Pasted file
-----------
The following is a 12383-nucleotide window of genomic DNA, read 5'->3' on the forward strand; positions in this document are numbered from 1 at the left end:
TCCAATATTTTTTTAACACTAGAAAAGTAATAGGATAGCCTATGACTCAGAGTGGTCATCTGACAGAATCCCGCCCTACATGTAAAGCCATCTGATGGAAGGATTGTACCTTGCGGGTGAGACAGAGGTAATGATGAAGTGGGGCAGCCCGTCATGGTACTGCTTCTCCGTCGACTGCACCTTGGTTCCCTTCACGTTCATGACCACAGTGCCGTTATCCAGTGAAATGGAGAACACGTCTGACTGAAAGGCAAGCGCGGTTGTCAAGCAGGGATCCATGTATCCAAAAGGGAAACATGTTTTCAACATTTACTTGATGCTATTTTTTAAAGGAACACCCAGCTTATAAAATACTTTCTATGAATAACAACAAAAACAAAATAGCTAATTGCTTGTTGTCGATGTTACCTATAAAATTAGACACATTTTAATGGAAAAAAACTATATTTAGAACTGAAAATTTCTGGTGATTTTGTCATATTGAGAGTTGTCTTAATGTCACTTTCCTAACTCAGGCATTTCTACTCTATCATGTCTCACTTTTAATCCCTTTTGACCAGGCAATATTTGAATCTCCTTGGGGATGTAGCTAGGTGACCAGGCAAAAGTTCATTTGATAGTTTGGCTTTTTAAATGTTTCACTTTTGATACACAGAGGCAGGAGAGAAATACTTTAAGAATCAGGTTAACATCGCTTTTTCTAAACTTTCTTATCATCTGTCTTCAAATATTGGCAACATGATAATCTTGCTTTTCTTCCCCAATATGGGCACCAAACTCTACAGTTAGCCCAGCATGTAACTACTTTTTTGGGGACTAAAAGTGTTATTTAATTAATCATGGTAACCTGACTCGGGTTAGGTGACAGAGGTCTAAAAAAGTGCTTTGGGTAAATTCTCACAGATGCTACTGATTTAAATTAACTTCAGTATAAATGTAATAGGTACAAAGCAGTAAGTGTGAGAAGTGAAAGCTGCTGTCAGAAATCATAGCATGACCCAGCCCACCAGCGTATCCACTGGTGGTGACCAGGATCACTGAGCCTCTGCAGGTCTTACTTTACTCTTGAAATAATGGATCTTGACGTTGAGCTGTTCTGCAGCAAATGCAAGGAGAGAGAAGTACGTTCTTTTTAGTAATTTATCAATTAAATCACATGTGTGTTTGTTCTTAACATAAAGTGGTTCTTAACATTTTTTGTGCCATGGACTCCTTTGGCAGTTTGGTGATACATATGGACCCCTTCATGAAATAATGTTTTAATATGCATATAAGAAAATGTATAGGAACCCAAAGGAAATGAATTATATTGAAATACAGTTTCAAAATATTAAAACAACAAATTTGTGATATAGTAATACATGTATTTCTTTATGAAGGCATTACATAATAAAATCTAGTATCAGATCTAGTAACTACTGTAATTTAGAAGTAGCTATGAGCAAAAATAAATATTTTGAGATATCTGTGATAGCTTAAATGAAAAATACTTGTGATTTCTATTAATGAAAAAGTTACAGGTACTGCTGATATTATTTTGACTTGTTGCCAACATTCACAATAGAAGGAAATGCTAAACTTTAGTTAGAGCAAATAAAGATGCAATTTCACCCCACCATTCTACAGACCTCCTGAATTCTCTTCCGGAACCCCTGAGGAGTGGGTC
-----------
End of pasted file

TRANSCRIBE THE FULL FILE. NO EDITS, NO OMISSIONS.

The following is a 12383-nucleotide window of genomic DNA, read 5'->3' on the forward strand; positions in this document are numbered from 1 at the left end:
TCCAATATTTTTTTAACACTAGAAAAGTAATAGGATAGCCTATGACTCAGAGTGGTCATCTGACAGAATCCCGCCCTACATGTAAAGCCATCTGATGGAAGGATTGTACCTTGCGGGTGAGACAGAGGTAATGATGAAGTGGGGCAGCCCGTCATGGTACTGCTTCTCCGTCGACTGCACCTTGGTTCCCTTCACGTTCATGACCACAGTGCCGTTATCCAGTGAAATGGAGAACACGTCTGACTGAAAGGCAAGCGCGGTTGTCAAGCAGGGATCCATGTATCCAAAAGGGAAACATGTTTTCAACATTTACTTGATGCTATTTTTTAAAGGAACACCCAGCTTATAAAATACTTTCTATGAATAACAACAAAAACAAAATAGCTAATTGCTTGTTGTCGATGTTACCTATAAAATTAGACACATTTTAATGGAAAAAAACTATATTTAGAACTGAAAATTTCTGGTGATTTTGTCATATTGAGAGTTGTCTTAATGTCACTTTCCTAACTCAGGCATTTCTACTCTATCATGTCTCACTTTTAATCCCTTTTGACCAGGCAATATTTGAATCTCCTTGGGGATGTAGCTAGGTGACCAGGCAAAAGTTCATTTGATAGTTTGGCTTTTTAAATGTTTCACTTTTGATACACAGAGGCAGGAGAGAAATACTTTAAGAATCAGGTTAACATCGCTTTTTCTAAACTTTCTTATCATCTGTCTTCAAATATTGGCAACATGATAATCTTGCTTTTCTTCCCCAATATGGGCACCAAACTCTACAGTTAGCCCAGCATGTAACTACTTTTTTGGGGACTAAAAGTGTTATTTAATTAATCATGGTAACCTGACTCGGGTTAGGTGACAGAGGTCTAAAAAAGTGCTTTGGGTAAATTCTCACAGATGCTACTGATTTAAATTAACTTCAGTATAAATGTAATAGGTACAAAGCAGTAAGTGTGAGAAGTGAAAGCTGCTGTCAGAAATCATAGCATGACCCAGCCCACCAGCGTATCCACTGGTGGTGACCAGGATCACTGAGCCTCTGCAGGTCTTACTTTACTCTTGAAATAATGGATCTTGACGTTGAGCTGTTCTGCAGCAAATGCAAGGAGAGAGAAGTACGTTCTTTTTAGTAATTTATCAATTAAATCACATGTGTGTTTGTTCTTAACATAAAGTGGTTCTTAACATTTTTTGTGCCATGGACTCCTTTGGCAGTTTGGTGATACATATGGACCCCTTCATGAAATAATGTTTTAATATGCATATAAGAAAATGTATAGGAACCCAAAGGAAATGAATTATATTGAAATACAGTTTCAAAATATTAAAACAACAAATTTGTGATATAGTAATACATGTATTTCTTTATGAAGGCATTACATAATAAAATCTAGTATCAGATCTAGTAACTACTGTAATTTAGAAGTAGCTATGAGCAAAAATAAATATTTTGAGATATCTGTGATAGCTTAAATGAAAAATACTTGTGATTTCTATTAATGAAAAAGTTACAGGTACTGCTGATATTATTTTGACTTGTTGCCAACATTCACAATAGAAGGAAATGCTAAACTTTAGTTAGAGCAAATAAAGATGCAATTTCACCCCACCATTCTACAGACCTCCTGAATTCTCTTCCGGAACCCCTGAGGAGTGGGTC